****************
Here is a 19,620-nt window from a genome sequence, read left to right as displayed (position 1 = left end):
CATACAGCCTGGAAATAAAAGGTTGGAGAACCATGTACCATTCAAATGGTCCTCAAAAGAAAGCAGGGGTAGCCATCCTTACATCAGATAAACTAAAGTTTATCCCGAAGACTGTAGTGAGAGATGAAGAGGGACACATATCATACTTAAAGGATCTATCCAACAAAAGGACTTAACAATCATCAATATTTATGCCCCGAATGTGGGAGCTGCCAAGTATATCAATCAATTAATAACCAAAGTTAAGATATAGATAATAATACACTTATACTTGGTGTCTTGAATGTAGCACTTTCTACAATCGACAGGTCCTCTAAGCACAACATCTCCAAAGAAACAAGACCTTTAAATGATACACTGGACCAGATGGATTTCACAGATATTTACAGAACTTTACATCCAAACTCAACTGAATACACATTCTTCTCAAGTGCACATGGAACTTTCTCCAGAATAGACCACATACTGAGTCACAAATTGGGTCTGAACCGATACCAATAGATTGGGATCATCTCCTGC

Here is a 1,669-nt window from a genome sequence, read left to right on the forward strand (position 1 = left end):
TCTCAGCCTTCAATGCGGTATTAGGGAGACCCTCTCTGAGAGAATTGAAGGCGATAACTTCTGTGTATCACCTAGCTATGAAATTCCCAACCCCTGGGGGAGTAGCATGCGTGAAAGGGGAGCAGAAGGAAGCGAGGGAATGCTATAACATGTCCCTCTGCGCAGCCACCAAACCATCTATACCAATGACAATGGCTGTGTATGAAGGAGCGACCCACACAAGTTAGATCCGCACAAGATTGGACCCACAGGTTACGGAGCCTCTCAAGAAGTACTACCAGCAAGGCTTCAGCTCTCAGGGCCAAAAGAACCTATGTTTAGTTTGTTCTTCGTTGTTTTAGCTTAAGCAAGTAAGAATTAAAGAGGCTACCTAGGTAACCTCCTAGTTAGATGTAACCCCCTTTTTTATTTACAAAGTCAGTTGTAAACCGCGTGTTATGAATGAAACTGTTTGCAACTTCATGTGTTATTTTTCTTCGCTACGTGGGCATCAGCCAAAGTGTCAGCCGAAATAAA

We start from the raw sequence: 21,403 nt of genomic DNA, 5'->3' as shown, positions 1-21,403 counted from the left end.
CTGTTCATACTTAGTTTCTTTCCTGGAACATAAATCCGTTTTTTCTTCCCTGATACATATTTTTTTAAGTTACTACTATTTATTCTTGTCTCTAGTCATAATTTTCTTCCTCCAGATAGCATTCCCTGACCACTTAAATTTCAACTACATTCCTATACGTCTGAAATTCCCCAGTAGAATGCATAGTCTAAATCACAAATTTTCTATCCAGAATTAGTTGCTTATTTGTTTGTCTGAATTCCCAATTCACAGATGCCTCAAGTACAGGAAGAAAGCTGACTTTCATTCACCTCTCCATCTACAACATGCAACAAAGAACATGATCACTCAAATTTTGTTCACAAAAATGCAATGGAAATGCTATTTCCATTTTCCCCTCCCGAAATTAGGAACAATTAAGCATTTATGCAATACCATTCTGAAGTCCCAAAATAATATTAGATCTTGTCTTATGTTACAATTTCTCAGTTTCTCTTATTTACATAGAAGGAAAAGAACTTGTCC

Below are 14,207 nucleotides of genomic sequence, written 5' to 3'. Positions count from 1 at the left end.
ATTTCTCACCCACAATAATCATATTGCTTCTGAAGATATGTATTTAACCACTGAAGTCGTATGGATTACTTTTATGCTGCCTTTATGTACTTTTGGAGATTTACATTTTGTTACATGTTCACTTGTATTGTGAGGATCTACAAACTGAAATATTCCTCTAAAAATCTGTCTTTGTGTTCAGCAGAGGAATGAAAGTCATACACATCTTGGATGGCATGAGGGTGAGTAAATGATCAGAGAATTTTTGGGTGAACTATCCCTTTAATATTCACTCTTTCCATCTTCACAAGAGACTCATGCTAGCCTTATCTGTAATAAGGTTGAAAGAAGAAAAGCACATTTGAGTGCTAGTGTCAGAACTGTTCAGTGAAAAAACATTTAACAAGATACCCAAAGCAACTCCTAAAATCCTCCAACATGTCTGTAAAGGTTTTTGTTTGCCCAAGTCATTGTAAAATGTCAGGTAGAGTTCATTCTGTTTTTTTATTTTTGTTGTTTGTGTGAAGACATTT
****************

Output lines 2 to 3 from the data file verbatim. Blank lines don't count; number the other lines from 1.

CATACAGCCTGGAAATAAAAGGTTGGAGAACCATGTACCATTCAAATGGTCCTCAAAAGAAAGCAGGGGTAGCCATCCTTACATCAGATAAACTAAAGTTTATCCCGAAGACTGTAGTGAGAGATGAAGAGGGACACATATCATACTTAAAGGATCTATCCAACAAAAGGACTTAACAATCATCAATATTTATGCCCCGAATGTGGGAGCTGCCAAGTATATCAATCAATTAATAACCAAAGTTAAGATATAGATAATAATACACTTATACTTGGTGTCTTGAATGTAGCACTTTCTACAATCGACAGGTCCTCTAAGCACAACATCTCCAAAGAAACAAGACCTTTAAATGATACACTGGACCAGATGGATTTCACAGATATTTACAGAACTTTACATCCAAACTCAACTGAATACACATTCTTCTCAAGTGCACATGGAACTTTCTCCAGAATAGACCACATACTGAGTCACAAATTGGGTCTGAACCGATACCAATAGATTGGGATCATCTCCTGC

Here is a 1,669-nt window from a genome sequence, read left to right on the forward strand (position 1 = left end):